Hill, Lieber, Gordon, Yang and Simitian win local primaries
Simitian clinches seat, others face November runoffs
In a primary election Tuesday, June 5, that saw voter turnout hover around 30 percent in both Santa Clara and San Mateo counties, four political veterans and one newcomer sewed up victories in the state Senate and Assembly and Santa Clara County supervisor races.
Santa Clara County supervisor
State Sen. Joe Simitian (D-Palo Alto), seeking a return to the Santa Clara County Board of Supervisors, easily prevailed in the three-way race to represent north county.
With more than 50 percent of the vote, he avoids a runoff in November.
Simitian, a Palo Alto resident, won 28,307 votes — 57 percent. His closest challenger, former Cupertino Mayor Kris Huyilan Wang, won 23 percent, followed by Cupertino City Councilman Barry Chang with 19 percent.
"From my standpoint, it's a happy result on two counts: a 35-point margin between me and my closest competitor, and a first-round victory, which means I don't have to go back to my supporters and ask for their help again in November," Simitian said.
"I think they'll be happy about that."
This will be Simitian's second stint on the county board, on which he served from 1997 to 2000 before moving on to the California Assembly and later the state Senate. He returns to the county level after being termed out of the Senate. He began his political career in the 1980s as a member of the Palo Alto Board of Education and also served on the Palo Alto City Council.
The only question regarding the District 24 state Assembly election Tuesday was which of the three political novices in the race would run in November against first-term Assemblyman Rich Gordon (D-Menlo Park), a former San Mateo County supervisor. That person will be Republican Chengzhi "George" Yang.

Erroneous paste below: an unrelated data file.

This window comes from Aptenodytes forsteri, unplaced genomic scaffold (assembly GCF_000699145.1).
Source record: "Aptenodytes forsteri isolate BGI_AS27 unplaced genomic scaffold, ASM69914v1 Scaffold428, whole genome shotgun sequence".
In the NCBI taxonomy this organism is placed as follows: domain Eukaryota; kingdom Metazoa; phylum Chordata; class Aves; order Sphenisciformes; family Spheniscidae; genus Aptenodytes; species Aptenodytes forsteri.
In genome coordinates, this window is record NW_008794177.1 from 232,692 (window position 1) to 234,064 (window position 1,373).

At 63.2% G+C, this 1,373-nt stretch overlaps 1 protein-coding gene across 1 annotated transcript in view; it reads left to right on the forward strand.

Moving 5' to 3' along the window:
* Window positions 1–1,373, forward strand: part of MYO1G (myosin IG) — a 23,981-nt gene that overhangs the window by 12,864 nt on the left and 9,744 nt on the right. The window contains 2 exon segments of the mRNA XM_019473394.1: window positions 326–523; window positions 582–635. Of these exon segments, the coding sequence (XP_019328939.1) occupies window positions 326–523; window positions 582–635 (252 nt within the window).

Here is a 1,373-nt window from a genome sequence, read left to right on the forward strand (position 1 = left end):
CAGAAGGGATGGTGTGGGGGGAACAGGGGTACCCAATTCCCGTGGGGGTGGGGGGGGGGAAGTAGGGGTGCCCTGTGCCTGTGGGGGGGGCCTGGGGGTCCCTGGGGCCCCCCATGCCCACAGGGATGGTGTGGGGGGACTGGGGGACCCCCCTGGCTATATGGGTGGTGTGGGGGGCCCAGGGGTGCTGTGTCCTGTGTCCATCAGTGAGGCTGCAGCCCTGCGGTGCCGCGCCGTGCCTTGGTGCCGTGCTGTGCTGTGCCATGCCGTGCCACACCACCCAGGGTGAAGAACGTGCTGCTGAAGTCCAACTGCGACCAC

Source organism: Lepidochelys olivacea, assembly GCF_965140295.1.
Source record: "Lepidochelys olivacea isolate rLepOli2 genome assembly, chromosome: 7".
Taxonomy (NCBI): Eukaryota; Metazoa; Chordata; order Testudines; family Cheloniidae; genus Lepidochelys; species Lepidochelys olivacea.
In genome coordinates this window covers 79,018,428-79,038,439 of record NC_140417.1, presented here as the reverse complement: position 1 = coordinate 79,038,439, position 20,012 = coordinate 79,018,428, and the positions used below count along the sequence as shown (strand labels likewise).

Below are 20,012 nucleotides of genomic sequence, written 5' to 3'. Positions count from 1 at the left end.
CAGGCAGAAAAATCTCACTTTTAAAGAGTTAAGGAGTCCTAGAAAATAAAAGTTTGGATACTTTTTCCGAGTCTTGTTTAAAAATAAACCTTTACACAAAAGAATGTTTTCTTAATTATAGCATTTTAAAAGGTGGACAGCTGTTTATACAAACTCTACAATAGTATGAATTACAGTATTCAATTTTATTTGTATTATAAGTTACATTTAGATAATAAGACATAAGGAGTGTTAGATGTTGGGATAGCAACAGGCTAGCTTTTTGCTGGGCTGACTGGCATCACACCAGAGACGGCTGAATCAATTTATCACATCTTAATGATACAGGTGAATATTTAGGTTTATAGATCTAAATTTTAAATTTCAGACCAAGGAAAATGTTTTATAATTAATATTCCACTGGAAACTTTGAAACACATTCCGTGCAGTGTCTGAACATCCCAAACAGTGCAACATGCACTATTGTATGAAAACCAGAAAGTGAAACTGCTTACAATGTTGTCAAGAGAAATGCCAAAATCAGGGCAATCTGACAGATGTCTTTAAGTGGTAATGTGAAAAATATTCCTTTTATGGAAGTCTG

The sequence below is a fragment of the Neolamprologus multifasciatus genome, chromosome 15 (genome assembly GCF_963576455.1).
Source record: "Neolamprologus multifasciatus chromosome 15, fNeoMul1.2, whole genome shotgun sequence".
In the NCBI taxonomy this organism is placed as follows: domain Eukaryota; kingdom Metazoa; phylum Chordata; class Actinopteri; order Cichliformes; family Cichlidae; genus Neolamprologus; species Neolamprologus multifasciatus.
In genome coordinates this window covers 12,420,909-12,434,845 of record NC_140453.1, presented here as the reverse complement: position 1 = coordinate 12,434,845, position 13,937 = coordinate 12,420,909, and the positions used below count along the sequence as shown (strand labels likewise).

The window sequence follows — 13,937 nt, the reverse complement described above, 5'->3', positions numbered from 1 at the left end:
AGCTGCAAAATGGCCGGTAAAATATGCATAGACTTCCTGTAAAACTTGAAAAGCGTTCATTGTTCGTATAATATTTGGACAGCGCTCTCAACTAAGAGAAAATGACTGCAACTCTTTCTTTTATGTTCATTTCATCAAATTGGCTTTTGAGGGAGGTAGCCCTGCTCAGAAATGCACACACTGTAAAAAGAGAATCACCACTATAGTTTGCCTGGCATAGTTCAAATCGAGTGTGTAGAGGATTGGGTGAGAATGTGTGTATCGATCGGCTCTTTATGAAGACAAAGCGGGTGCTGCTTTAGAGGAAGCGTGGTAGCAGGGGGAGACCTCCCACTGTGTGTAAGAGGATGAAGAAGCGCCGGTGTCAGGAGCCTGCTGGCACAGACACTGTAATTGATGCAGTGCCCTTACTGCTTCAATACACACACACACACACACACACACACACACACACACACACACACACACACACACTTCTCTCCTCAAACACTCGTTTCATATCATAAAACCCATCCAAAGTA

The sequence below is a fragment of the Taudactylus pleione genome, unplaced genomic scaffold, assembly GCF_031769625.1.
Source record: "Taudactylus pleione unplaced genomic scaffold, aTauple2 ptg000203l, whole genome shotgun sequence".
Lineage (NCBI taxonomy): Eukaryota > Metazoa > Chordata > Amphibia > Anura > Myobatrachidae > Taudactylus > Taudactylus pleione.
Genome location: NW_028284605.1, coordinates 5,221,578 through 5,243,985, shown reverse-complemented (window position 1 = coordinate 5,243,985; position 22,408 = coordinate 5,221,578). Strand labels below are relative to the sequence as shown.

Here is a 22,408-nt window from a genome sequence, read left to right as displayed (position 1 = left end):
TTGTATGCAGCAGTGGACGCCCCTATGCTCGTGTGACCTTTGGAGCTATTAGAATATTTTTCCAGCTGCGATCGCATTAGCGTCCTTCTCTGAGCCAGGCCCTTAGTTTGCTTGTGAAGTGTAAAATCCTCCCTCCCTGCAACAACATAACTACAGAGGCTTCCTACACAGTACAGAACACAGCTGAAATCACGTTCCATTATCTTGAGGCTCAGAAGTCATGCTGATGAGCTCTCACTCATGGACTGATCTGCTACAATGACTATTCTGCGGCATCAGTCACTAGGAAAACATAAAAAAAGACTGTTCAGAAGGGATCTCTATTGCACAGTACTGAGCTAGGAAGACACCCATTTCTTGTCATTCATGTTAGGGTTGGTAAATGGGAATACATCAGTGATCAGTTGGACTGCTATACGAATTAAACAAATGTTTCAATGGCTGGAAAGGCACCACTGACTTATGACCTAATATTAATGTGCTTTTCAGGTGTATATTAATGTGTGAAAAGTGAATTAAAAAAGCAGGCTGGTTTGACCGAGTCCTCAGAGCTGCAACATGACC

Gordon garnered 56 percent of the vote. Yang finished second with 29 percent of the vote.
Because of California's new primary rules, the top two vote-getters automatically advance to the general election in November.
Yang, 35, of Menlo Park, is a software engineer.
Asked why, as a political novice running against an incumbent, he was able to garner 29 percent of the vote, Yang said Gordon "has not been listening to the district, especially on topics such as high-speed rail. People are voting their frustration."
Yang predicted high-speed rail would be a key distinguishing issue in the November race. He supports another vote on whether to build the rail system, now estimated to cost around $68.4 billion, saying that much new, critical information has come out about the plan since voters first approved nearly $10 billion of its funding in 2008.
"I really don't think we can afford it at this point," he said. "I believe it's honest and democratic to give people a chance to vote, so ... they can ask, do we really want to do this?"
Gordon responded that he has "listened very closely to my constituents" and cites as an example his plan, developed in collaboration with Congresswoman Anna Eshoo and state Sen. Joe Simitian, for a "blended" rail system. The plan would essentially link the high-speed rail route from Los Angeles with an improved and electrified Caltrain system running from San Jose to San Francisco.
Gordon noted that the blended rail plan has been "fully embraced" by the state High-Speed Rail Authority as a viable method for developing the rail system in the Bay Area and other regions of the state.
Yang said the other issues he will focus on between now and November are education, jobs, and pension reform, getting his message out in the heavily Democratic district.
Gordon said he also plans to wage an active campaign between now and the fall election, saying that campaigning is a "key part of our democracy." The campaign, he said, allows him to spend more time with voters and "learn what they want me to do when I get back to Sacramento."